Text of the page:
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Doctor Sues Provident Life For Denial Of Long-Term Disability Benefits

An Alabama disability attorney recently filed a federal lawsuit against the Provident Life And Accident Insurance Company. The Plaintiff worked as a self-employed board-certified physician of internal medicine for over 30 years in Birmingham, Alabama. Plaintiff had previously purchased two long-term disability insurance policies from Provident.

The Plaintiff filed a disability lawsuit to recover over $75,000 wrongly held by Provident according to the terms of a disability insurance policies purchased from Provident by the Plaintiff.

Facts Against Provident Life And Accident Insurance Company

Plaintiff worked as a physician and was self-employed as a board-certified practitioner of internal medicine. He worked a demanding schedule that called for 10-12 hour work days and seeing an average of 20 to 30 patients a day. He was also on call 24 hours a day, 7 days a week. Plaintiff also managed the operation of his business, including supervising four full-time employees and two contract employees.

Plaintiff purchased two disability insurance policies from Provident in the event that he became disabled, which would lead to disastrous financial consequences. One Policy was purchased in 1991, providing a monthly benefit of $8,340.00 per month for life. Another Policy was previously purchased in 1982 would provide up to $3,000.00 per month until at least age 65, and under some circumstances, for life. Plaintiff kept current on the substantial monthly premium payments for both policies.

Plaintiff had broken his neck in a car accident in 1978, leading to a fusion of his neck and a back surgery in 1994. This is a primary reason why he bought the two disability policies. Plaintiff had dealt with pain from these injuries for many years, but beginning in 2005, the pain began to grow worse. This pain began to radiate down his legs.

Plaintiff was diagnosed with spondylolisthesis and spinal stenosis, both of which could lead to paralysis if not treated. Plaintiff chose to have conservative treatments to deal with these conditions and was able to continue working for a time just using these conservative treatments.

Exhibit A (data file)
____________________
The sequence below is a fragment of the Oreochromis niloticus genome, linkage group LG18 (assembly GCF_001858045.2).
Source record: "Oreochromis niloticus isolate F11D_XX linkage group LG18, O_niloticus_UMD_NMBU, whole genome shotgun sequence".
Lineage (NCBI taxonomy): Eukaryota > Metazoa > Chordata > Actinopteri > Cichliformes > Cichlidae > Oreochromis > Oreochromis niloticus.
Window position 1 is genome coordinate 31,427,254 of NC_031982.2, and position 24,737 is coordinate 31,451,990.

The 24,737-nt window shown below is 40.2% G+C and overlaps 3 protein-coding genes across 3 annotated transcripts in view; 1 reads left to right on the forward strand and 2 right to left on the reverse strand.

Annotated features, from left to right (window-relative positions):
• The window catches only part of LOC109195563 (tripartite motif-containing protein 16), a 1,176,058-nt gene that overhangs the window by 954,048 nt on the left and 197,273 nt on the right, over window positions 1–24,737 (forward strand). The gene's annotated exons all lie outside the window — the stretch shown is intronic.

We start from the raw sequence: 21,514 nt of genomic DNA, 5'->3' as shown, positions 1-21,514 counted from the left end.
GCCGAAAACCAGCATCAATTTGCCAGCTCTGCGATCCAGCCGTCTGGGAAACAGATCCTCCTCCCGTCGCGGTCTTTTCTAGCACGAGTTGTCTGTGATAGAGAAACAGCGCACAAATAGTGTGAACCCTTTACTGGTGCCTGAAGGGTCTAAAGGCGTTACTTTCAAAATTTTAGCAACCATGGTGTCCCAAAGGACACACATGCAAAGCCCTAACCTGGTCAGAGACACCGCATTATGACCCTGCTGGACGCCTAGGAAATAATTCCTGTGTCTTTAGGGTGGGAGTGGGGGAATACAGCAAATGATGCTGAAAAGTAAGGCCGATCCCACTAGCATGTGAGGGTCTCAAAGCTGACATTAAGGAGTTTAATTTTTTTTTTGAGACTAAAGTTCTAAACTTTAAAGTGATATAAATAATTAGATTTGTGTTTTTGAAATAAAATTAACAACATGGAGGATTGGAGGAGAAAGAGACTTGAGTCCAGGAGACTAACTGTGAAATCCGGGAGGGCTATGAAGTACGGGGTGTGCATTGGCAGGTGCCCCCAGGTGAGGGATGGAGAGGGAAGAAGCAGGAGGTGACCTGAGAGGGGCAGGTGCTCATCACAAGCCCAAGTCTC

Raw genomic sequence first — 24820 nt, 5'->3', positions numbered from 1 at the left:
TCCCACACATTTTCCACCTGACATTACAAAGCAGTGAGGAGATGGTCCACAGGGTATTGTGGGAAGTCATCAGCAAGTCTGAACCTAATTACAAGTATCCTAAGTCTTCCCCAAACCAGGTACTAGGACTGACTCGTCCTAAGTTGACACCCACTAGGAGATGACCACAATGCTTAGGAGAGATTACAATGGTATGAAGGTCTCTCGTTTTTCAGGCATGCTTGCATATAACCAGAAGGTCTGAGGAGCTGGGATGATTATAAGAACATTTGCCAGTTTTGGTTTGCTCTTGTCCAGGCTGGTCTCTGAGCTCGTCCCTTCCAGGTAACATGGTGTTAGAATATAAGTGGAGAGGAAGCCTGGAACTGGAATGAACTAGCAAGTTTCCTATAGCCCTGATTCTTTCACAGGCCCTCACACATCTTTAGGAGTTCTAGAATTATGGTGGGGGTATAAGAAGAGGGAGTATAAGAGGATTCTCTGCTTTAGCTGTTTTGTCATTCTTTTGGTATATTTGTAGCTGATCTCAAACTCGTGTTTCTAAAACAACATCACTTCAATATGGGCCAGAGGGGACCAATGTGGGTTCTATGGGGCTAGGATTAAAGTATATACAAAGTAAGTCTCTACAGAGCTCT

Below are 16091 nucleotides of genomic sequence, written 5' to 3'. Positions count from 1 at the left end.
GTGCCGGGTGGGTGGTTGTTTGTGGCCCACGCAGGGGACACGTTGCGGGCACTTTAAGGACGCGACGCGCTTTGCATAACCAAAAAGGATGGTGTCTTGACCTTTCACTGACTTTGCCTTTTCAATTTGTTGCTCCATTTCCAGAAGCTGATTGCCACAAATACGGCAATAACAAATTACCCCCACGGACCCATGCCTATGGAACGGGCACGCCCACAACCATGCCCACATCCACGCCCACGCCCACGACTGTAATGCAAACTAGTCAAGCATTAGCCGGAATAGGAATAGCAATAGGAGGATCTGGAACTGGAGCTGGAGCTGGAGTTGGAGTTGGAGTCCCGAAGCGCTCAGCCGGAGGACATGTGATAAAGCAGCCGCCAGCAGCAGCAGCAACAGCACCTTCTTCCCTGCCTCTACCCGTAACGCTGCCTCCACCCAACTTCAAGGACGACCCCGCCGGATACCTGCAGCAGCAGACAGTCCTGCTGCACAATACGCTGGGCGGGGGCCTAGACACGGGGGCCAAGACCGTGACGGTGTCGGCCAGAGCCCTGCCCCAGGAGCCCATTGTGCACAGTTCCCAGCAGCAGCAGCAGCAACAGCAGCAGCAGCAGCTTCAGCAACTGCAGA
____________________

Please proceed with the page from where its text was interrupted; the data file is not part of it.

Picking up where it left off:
During 2010, Plaintiff’s condition deteriorated significantly, including weakness in his legs. This was caused by pressure on his spinal cord. This pain prevented the Plaintiff from focusing on patient care, complete a day’s work, and perform rounds at the hospital.

After Plaintiff exhausted all other alternatives, he underwent a posterior lumbar interbody fusion surgery on November 9, 2010. Despite the surgery, pain still persists to the extent where the Plaintiff is limited in his ability to be an effective physician, requiring him to take frequent rest periods and affects his ability communicate effectively with his patients. A combination of the 1974 injury and surgery, the 1994 surgery, the 2010 fusion surgery, and other medical conditions have led to the Plaintiff’s present condition.

Plaintiff made a claim for benefits on November 17, 2010. His claim was approved on January 17, 2011 for the time period beginning on November 9, 2010. Plaintiff had paid all premium payments and provided all information requested by Provident.

Cessation of Provident Long-Term Disability Benefits

Without notice or warning, Provident abruptly terminated long-term disability payments on June 2, 2011.

Due to exhausting all administrative remedies, Plaintiff has filed this lawsuit against Provident.

Lawsuit Filed Against Provident By Alabama Disability Lawyer

According to the lawsuit, Plaintiff alleges that Provident failed to provide the following:

  • The continuation of long-term disability payments as stipulated by the Policy, despite knowing from the evidence submitted that Plaintiff is disabled according to the terms of the Policies
  • Terminating LTD payments for an appropriate reason based on the terms of the Policies
  • Failing to adequately investigate Plaintiff’s claims, including the requirements for fulfilling the obligations of a physician
  • Ignored the reports of Plaintiff’s treating physician as to Plaintiff’s current condition
  • Covenant of good faith and fair dealing
  • Failed to allow Plaintiff’s treating physician an opportunity to respond to requests for information regarding Plaintiff’s current condition

Plaintiff Seeks The Following Relief In Provident Lawsuit

Due to Provident’s actions, Plaintiff wants following relief from the Court:

  • More than $75,000 in damages, including actual, punitive, and compensatory damages
  • Injunctive relief against Provident
  • All attorney fees
  • All other relief that the Court deems to be proper and just
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